Do a Google search for “online estate
planning documents,” and you’ll find dozens of different websites. These sites
let you complete and print out just about any kind of planning document you can
think of—wills, trusts, healthcare directives, and/or power of attorneys—in
just a matter of minutes. And the documents are typically quite inexpensive.
At first glance, such DIY planning documents might appear to be a quick and cheap way to finally cross estate planning off your bucket list. These forms may not be perfect, many consumers reason, but at least they’re better than having no plan at all.
However, relying on DIY planning documents can actually be worse than having no plan at all—and here’s why:
An inconvenient truth
Creating a plan using online documents, can give you a false sense of security—you think you’ve got planning covered, when you most probably do not. Relying on DIY planning documents is one of the most dangerous choices you can make. In the end, such generic forms could end up costing your family even more money and heartache than if you’d never gotten around to doing any planning at all.
At least with no plan at all, planning would likely remain at the front of your mind, where it rightfully belongs until it’s handled properly.
Planning to fail
Many people don’t realize that estate planning entails much more than just filling out template driven legal forms. These websites offer a one-size-fits-all solution to your unique situation, needs, and goals. Even worse, they provide no real guidance or counsel, which leads to a plan that misses the mark often—and the loved ones you were trying to protect will be the very ones forced to clean up the mess.
The whole purpose of estate planning is to keep your family out of court and out of conflict in the event of your death or incapacity. Yet, as cheap online estate planning services become more and more popular, millions of people are learning that taking the DIY route can not only fail to achieve this purpose, it can make the court cases and family conflicts far worse and more costly.
One size does not fit all
Online planning documents may appear to save you time and money, but keep in mind, just because you created “legal” documents doesn’t mean they will actually work when you need them. Indeed, if you read the fine print of most DIY planning websites, you’ll find numerous disclaimers pointing out that their documents are “no substitute” for the advice of a lawyer.
Some disclaimers warn that these documents are not even guaranteed to be “correct, complete, or up to date.” These facts should be a huge red flag, but it’s just one part of the problem.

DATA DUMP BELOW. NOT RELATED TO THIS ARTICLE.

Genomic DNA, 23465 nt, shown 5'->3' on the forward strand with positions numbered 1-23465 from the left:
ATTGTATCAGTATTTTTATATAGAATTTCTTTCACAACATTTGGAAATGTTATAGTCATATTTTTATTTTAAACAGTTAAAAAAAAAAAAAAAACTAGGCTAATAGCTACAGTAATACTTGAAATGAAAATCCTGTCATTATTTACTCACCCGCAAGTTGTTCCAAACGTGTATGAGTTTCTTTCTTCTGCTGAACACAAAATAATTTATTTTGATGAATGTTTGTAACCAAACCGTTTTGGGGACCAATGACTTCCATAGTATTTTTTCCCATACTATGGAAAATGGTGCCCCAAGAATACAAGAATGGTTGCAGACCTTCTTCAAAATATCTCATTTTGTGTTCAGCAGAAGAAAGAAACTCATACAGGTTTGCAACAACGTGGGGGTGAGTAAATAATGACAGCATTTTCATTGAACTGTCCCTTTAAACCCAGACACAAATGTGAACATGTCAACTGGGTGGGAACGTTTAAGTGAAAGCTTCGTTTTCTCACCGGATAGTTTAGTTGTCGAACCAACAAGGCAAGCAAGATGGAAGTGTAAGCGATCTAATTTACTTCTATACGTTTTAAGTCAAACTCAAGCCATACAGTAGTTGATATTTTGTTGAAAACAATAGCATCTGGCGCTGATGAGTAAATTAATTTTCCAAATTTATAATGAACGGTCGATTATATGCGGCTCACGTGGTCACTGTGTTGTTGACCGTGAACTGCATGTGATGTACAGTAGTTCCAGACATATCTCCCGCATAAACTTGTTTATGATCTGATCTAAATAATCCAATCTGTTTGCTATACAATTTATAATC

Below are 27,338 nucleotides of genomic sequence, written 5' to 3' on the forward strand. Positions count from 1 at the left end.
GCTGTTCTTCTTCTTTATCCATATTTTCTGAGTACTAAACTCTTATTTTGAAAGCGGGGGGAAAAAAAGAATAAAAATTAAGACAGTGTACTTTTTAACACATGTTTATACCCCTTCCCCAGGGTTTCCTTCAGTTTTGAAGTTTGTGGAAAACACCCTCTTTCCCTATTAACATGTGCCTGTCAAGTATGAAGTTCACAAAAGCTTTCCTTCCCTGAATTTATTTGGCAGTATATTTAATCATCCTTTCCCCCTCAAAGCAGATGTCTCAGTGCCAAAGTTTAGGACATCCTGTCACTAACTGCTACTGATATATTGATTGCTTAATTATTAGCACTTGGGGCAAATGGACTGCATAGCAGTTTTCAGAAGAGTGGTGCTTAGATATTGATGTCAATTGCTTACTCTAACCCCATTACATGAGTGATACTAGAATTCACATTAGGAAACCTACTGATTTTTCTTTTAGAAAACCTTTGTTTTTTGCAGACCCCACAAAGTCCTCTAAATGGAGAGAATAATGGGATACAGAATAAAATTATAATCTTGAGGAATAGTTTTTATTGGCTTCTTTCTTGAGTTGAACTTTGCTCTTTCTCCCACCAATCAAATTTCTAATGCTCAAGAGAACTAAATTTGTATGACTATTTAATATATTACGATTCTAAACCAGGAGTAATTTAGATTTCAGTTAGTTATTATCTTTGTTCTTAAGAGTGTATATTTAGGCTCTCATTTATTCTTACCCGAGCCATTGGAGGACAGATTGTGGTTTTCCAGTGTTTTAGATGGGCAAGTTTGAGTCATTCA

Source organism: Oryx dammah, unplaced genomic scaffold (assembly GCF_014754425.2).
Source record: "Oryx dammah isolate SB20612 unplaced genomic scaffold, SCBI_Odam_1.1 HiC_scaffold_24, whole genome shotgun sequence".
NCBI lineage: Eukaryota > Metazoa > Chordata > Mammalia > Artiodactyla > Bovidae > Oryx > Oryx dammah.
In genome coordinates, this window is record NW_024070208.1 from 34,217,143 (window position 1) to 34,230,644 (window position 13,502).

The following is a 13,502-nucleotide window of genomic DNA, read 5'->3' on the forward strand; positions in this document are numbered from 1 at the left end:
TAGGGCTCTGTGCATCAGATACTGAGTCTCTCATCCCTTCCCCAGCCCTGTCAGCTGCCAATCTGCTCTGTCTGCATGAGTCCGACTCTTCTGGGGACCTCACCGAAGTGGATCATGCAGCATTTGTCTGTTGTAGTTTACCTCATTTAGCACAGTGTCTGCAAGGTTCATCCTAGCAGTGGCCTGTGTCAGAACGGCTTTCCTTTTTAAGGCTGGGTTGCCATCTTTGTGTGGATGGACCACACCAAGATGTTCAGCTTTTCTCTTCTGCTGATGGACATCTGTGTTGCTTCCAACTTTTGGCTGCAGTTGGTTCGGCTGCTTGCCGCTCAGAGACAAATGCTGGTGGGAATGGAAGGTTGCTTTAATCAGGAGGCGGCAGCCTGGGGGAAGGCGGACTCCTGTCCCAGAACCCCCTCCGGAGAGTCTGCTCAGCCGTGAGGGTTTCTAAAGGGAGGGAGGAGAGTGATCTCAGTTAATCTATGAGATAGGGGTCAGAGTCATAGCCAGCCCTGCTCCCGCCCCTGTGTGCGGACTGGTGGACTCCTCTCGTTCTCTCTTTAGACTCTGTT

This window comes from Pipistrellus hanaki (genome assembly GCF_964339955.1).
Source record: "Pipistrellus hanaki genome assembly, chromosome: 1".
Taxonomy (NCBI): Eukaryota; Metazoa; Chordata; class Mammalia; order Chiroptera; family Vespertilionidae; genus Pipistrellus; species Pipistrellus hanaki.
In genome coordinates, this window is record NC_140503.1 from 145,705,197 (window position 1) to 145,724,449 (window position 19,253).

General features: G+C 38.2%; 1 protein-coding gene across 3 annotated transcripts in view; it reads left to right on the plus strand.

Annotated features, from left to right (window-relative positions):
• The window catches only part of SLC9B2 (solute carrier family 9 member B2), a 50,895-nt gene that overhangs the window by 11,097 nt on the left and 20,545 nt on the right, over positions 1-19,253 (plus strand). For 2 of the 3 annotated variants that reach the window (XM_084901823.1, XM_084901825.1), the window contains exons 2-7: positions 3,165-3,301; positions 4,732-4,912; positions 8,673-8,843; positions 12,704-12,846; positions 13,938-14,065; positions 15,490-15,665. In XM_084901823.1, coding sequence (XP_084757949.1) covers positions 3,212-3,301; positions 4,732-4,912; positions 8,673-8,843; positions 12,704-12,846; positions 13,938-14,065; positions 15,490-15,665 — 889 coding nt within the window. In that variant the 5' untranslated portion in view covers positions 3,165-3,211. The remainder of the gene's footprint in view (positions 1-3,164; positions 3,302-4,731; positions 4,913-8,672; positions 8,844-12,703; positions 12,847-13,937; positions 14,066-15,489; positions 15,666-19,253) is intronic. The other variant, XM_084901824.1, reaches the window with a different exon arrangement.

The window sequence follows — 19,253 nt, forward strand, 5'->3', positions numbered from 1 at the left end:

Even if the forms are 100% correct and up-to-date, there are still many potential pitfalls which can cause the documents to not work as intended—or fail all together. And without an attorney to advise you, you won’t have any idea of what you should watch out for.
Estate planning is not a one-size-fits-all kind of deal. Even if you think your particular situation is simple, that turns out to almost never be the case. To demonstrate just how complicated the planning process can be, here are 4 common complications you’re likely to encounter with DIY plans.
1. Improper execution
To be considered legally valid, some planning documents must be executed (i.e. signed and witnessed or notarized) following very strict legal procedures. For example, California requires that you and every witness to your will must sign it in the presence of one another. If your DIY will doesn’t mention that (or you don’t read the fine print) and you fail to follow this procedure, the document can be worthless.
2. Not adhering to state law
State laws are also very specific about who can serve in certain roles like trustee, executor, financial power of attorney, and witnesses. Having an invalid person serving in an important role can cause your entire plan to fail.
3. Unforeseen conflict
Family dynamics are—to put it lightly—complex. This is particularly true for blended families, where spouses have children from previous relationships. A DIY service cannot help you consider all the potential areas where conflict might arise among your family members and help you plan to avoid it. When done right, the estate planning process is a huge opportunity to build new connections within your family.
4. Thinking a will is enough
Lots of people believe that creating a will is enough to handle all their planning needs. But this is rarely the case. A will, for example, does nothing in the event of your incapacity, for which you would also need a healthcare directive and/or a living will, plus a durable financial power of attorney.
Furthermore, because a will requires probate, it does nothing to keep your loved ones out of court upon your death. And if you have minor children, relying on a will alone could leave your kids vulnerable to being taken out of your home and into the care of strangers.
Don’t do it yourself
Given all these potential dangers, DIY estate plans are a disaster waiting to happen. And as we’ll see next week, perhaps the worst consequence of trying to handle estate planning on your own is the potentially tragic impact it can have on the people you love most of all—your children.
Dedicated to empowering your family, building your wealth and defining your legacy,